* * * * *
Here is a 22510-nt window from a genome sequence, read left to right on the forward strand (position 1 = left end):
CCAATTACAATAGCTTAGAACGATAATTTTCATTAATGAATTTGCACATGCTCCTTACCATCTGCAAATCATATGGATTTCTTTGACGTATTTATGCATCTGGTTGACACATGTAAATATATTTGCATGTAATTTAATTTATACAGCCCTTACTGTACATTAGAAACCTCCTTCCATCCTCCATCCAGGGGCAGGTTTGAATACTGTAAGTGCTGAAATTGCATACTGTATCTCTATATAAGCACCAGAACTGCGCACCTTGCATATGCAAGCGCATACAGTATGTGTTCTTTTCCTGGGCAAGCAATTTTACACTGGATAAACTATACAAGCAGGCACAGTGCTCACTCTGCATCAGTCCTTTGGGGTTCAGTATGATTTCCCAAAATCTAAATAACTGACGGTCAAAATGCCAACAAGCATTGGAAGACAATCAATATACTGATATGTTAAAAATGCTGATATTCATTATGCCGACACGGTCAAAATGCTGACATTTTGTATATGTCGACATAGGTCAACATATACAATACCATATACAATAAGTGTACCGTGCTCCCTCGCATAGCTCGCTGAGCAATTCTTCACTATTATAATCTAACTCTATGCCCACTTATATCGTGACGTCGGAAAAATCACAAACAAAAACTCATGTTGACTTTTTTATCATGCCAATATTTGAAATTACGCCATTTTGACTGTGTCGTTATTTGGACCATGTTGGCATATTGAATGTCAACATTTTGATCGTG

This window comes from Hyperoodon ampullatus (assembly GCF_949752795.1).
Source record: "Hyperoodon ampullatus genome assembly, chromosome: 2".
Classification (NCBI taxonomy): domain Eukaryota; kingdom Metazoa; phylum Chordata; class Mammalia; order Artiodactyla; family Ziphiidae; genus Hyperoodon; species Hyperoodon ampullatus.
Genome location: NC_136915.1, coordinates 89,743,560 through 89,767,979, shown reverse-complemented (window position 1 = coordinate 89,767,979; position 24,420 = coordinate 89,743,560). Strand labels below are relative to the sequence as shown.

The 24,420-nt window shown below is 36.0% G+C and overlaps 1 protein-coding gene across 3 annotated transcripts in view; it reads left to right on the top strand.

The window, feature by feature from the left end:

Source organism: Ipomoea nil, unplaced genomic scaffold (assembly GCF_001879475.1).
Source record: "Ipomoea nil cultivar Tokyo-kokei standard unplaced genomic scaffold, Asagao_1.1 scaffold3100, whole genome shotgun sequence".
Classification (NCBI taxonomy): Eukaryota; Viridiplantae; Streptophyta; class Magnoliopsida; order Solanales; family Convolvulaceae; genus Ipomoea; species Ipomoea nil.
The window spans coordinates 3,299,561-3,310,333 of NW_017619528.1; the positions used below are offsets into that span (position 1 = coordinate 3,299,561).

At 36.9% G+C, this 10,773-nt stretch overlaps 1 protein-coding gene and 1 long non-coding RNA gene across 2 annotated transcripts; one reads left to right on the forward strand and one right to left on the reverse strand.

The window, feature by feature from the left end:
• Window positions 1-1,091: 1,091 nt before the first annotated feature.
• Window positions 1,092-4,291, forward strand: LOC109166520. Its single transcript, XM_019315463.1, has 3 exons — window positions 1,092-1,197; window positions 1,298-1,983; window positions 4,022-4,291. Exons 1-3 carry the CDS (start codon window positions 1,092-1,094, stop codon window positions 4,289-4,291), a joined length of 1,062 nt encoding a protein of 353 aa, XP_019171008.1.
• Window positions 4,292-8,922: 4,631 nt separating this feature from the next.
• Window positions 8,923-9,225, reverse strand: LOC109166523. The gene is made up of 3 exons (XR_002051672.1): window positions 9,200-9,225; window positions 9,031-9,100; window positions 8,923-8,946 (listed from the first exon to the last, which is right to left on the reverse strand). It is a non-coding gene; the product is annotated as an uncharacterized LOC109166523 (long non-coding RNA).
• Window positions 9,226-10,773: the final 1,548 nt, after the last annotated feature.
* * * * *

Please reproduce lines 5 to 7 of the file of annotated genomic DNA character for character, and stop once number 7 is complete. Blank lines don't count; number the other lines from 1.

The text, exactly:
Classification (NCBI taxonomy): domain Eukaryota; kingdom Metazoa; phylum Chordata; class Mammalia; order Artiodactyla; family Ziphiidae; genus Hyperoodon; species Hyperoodon ampullatus.
Genome location: NC_136915.1, coordinates 89,743,560 through 89,767,979, shown reverse-complemented (window position 1 = coordinate 89,767,979; position 24,420 = coordinate 89,743,560). Strand labels below are relative to the sequence as shown.

The 24,420-nt window shown below is 36.0% G+C and overlaps 1 protein-coding gene across 3 annotated transcripts in view; it reads left to right on the top strand.